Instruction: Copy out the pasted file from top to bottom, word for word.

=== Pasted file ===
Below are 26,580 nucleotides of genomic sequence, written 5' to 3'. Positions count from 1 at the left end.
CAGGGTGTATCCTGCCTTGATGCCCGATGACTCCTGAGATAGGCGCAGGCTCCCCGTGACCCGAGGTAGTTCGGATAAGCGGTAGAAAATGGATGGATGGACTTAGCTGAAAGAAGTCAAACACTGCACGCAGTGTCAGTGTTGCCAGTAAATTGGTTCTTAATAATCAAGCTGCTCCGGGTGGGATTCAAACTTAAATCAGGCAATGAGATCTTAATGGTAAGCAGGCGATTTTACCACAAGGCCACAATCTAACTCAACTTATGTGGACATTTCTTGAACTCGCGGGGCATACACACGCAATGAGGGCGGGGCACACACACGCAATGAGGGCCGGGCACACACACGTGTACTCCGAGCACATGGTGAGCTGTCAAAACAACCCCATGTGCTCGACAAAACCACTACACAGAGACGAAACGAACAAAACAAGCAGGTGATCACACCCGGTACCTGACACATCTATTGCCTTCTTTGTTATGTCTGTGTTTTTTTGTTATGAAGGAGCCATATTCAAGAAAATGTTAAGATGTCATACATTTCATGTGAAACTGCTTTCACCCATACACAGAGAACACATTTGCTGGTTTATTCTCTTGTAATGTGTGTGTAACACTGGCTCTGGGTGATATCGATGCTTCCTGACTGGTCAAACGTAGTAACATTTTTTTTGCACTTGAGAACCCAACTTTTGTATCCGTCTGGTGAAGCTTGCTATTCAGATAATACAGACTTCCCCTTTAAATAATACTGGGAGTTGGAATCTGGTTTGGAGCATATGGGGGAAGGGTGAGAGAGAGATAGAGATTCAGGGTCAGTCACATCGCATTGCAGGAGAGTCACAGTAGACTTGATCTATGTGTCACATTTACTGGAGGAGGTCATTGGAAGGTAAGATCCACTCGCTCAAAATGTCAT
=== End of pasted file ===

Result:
Below are 26,580 nucleotides of genomic sequence, written 5' to 3'. Positions count from 1 at the left end.
CAGGGTGTATCCTGCCTTGATGCCCGATGACTCCTGAGATAGGCGCAGGCTCCCCGTGACCCGAGGTAGTTCGGATAAGCGGTAGAAAATGGATGGATGGACTTAGCTGAAAGAAGTCAAACACTGCACGCAGTGTCAGTGTTGCCAGTAAATTGGTTCTTAATAATCAAGCTGCTCCGGGTGGGATTCAAACTTAAATCAGGCAATGAGATCTTAATGGTAAGCAGGCGATTTTACCACAAGGCCACAATCTAACTCAACTTATGTGGACATTTCTTGAACTCGCGGGGCATACACACGCAATGAGGGCGGGGCACACACACGCAATGAGGGCCGGGCACACACACGTGTACTCCGAGCACATGGTGAGCTGTCAAAACAACCCCATGTGCTCGACAAAACCACTACACAGAGACGAAACGAACAAAACAAGCAGGTGATCACACCCGGTACCTGACACATCTATTGCCTTCTTTGTTATGTCTGTGTTTTTTTGTTATGAAGGAGCCATATTCAAGAAAATGTTAAGATGTCATACATTTCATGTGAAACTGCTTTCACCCATACACAGAGAACACATTTGCTGGTTTATTCTCTTGTAATGTGTGTGTAACACTGGCTCTGGGTGATATCGATGCTTCCTGACTGGTCAAACGTAGTAACATTTTTTTTGCACTTGAGAACCCAACTTTTGTATCCGTCTGGTGAAGCTTGCTATTCAGATAATACAGACTTCCCCTTTAAATAATACTGGGAGTTGGAATCTGGTTTGGAGCATATGGGGGAAGGGTGAGAGAGAGATAGAGATTCAGGGTCAGTCACATCGCATTGCAGGAGAGTCACAGTAGACTTGATCTATGTGTCACATTTACTGGAGGAGGTCATTGGAAGGTAAGATCCACTCGCTCAAAATGTCAT